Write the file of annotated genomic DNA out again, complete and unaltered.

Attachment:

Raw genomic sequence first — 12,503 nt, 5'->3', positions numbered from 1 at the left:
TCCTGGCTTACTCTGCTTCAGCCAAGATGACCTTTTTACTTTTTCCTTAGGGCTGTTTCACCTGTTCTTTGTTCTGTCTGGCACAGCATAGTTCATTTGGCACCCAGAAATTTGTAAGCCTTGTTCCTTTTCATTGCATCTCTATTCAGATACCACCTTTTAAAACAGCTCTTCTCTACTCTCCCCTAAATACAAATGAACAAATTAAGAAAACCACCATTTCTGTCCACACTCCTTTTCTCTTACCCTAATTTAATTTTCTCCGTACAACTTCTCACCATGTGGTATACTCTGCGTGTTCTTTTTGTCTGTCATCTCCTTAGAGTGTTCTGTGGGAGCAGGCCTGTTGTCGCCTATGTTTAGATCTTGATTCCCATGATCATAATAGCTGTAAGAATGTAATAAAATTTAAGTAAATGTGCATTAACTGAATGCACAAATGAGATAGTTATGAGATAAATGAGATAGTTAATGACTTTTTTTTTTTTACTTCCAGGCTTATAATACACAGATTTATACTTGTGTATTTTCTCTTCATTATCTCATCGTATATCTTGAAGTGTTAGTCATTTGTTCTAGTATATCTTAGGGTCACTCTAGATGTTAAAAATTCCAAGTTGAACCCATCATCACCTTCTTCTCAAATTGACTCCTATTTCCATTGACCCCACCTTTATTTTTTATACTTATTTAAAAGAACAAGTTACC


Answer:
Raw genomic sequence first — 12,503 nt, 5'->3', positions numbered from 1 at the left:
TCCTGGCTTACTCTGCTTCAGCCAAGATGACCTTTTTACTTTTTCCTTAGGGCTGTTTCACCTGTTCTTTGTTCTGTCTGGCACAGCATAGTTCATTTGGCACCCAGAAATTTGTAAGCCTTGTTCCTTTTCATTGCATCTCTATTCAGATACCACCTTTTAAAACAGCTCTTCTCTACTCTCCCCTAAATACAAATGAACAAATTAAGAAAACCACCATTTCTGTCCACACTCCTTTTCTCTTACCCTAATTTAATTTTCTCCGTACAACTTCTCACCATGTGGTATACTCTGCGTGTTCTTTTTGTCTGTCATCTCCTTAGAGTGTTCTGTGGGAGCAGGCCTGTTGTCGCCTATGTTTAGATCTTGATTCCCATGATCATAATAGCTGTAAGAATGTAATAAAATTTAAGTAAATGTGCATTAACTGAATGCACAAATGAGATAGTTATGAGATAAATGAGATAGTTAATGACTTTTTTTTTTTTACTTCCAGGCTTATAATACACAGATTTATACTTGTGTATTTTCTCTTCATTATCTCATCGTATATCTTGAAGTGTTAGTCATTTGTTCTAGTATATCTTAGGGTCACTCTAGATGTTAAAAATTCCAAGTTGAACCCATCATCACCTTCTTCTCAAATTGACTCCTATTTCCATTGACCCCACCTTTATTTTTTATACTTATTTAAAAGAACAAGTTACC